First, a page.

Re: Scripting in Gnome

On Mon, 2004-02-02 at 21:41, Sean Middleditch wrote:

> One of these languages could also be some kind of VB knock off, if you
> are offering to develop one for us.

Possibly. I think VBA is gonna be essential but I still prefer a generic
script engine using plug-in xml definitions. I could even write a VBA to
Python translator (or rather the script engine I will write will
generates python code from whatever plug-in language you use and then
pass it to the python interpreter for execution) 

> > > But what do we actually need the XML for?  You've repeatedly stated how
> > > we need XML to solve this problem without actually stating why.  XML is
> > > just a syntax for heirarchial data.  What does that have to do with
> > > connecting a script language VM/interpreter to an application?
> > 
> > XML is just a good way to define the syntax for a particular script
> > language in a generic script engine. It could be done using an ini file
> > but XML is more standard nowadays.
> But what do we need a syntax definition for?  What's wrong with the
> compilers and interpreters we already have?

Nothing except for possible dependancy hell.

> Do you perhaps mean, instead of syntax, the API?  As in, the author of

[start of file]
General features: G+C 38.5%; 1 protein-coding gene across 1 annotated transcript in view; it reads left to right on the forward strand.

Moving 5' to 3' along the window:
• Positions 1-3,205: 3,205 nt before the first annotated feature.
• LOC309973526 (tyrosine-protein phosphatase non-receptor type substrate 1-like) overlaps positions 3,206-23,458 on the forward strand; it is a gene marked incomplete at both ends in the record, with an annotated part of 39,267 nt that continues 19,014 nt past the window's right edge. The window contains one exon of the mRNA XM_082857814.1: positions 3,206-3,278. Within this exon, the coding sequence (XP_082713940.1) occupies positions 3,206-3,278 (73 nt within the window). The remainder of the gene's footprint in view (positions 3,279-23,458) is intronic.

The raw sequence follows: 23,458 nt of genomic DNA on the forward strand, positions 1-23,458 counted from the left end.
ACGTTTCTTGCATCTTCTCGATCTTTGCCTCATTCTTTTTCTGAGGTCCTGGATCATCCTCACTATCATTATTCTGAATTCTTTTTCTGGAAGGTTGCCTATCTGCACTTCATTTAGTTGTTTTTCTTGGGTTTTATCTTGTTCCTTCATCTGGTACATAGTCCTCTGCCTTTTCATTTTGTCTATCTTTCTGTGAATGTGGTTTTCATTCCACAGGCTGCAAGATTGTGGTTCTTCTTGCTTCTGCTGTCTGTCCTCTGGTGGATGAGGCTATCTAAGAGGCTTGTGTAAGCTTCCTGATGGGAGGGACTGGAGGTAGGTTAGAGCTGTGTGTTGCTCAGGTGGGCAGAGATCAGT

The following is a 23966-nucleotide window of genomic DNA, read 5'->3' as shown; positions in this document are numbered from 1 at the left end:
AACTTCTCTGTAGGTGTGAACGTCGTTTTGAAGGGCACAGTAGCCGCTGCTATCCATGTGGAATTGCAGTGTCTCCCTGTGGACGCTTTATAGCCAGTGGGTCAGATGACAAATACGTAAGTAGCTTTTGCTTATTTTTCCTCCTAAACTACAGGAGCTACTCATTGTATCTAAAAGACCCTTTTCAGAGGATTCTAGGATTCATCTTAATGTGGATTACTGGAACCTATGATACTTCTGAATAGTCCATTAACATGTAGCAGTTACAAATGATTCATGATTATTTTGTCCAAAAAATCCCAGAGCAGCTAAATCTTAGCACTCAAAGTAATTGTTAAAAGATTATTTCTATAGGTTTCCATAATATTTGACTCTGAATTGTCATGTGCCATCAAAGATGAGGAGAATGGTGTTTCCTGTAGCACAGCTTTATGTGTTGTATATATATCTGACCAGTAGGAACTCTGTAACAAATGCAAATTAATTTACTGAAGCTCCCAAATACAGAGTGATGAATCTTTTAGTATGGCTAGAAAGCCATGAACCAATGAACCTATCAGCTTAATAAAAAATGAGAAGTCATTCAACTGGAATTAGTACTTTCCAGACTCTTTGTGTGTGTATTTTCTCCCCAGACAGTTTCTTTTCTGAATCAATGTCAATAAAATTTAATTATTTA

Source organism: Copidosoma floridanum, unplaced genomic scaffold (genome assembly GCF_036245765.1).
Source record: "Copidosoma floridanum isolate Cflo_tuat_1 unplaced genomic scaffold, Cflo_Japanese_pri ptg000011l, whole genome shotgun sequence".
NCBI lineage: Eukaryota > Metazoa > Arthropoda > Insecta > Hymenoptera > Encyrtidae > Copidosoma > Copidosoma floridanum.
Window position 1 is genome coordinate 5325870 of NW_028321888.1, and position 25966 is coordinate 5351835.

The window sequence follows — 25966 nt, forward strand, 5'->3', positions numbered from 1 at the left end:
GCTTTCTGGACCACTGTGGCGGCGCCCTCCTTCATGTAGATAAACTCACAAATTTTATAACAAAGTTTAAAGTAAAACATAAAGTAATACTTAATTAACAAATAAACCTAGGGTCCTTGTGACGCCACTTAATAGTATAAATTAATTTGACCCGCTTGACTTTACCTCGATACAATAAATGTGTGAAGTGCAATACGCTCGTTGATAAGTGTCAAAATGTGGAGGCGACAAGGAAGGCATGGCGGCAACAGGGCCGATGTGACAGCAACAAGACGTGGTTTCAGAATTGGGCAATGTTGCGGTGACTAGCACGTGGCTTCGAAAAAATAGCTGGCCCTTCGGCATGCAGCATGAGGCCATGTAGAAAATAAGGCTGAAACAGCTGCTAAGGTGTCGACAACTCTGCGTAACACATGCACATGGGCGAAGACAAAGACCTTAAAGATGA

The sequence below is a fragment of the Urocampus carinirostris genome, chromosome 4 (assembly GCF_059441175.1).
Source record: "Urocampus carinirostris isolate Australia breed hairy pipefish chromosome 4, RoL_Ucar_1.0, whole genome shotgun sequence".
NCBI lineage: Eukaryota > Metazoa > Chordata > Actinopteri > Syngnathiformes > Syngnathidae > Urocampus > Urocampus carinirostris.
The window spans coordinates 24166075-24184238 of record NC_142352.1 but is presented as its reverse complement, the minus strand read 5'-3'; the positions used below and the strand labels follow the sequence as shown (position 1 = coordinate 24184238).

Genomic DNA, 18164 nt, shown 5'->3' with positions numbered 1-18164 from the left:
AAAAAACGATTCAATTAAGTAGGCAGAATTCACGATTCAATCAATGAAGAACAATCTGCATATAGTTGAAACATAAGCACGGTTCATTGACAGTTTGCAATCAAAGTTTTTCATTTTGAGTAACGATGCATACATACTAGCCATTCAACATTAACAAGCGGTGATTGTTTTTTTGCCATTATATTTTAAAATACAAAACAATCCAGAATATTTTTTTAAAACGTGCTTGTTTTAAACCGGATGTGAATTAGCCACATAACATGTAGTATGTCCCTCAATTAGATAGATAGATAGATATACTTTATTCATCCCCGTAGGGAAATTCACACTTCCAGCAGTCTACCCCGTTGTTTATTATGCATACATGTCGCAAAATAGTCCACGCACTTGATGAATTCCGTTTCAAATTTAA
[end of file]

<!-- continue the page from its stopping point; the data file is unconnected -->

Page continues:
> an application describes the objects/methods in their application with
> XML, and that is used by the script layer to generate bindings for the
> script language(s)?  That's quite possible (I do it myself in AweMUD). 
> Not sure how necessary it would be, tho.

Nope I want to avoid having to create new bindings - using python as the
execution layer would be advantageous here.

> Chances are, most users would only be using the handful of mainstream
> languages anyhow.  Anyone running GNOME probably has Python installed
> (especially given how popular Python/pygtk are for writing full-scale
> applications).  Etc.

I agree but the point of having a script engine is to allow freedom to
use different languages - of course few will if it creates dependancy

> Yes, it wouldn't be a bad idea to have some kind of lite-weight
> "guaranteed to be there" language, perhaps JavaScript (using
> Spidermonkey) or whatever, so that users wishing to make their macros
> universally usable could do so.  That would be just one of the many
> languages available, however.  If your script framework takes away my
> choice to use a language I've already dedicated many hours to in order
> to become highly proficient with, your framework won't be very well
> received.

It would not - providing theres an xml definition for your language its
no problem at all.


[Date Prev][Date Next]   [Thread Prev][Thread Next]   [Thread Index] [Date Index] [Author Index]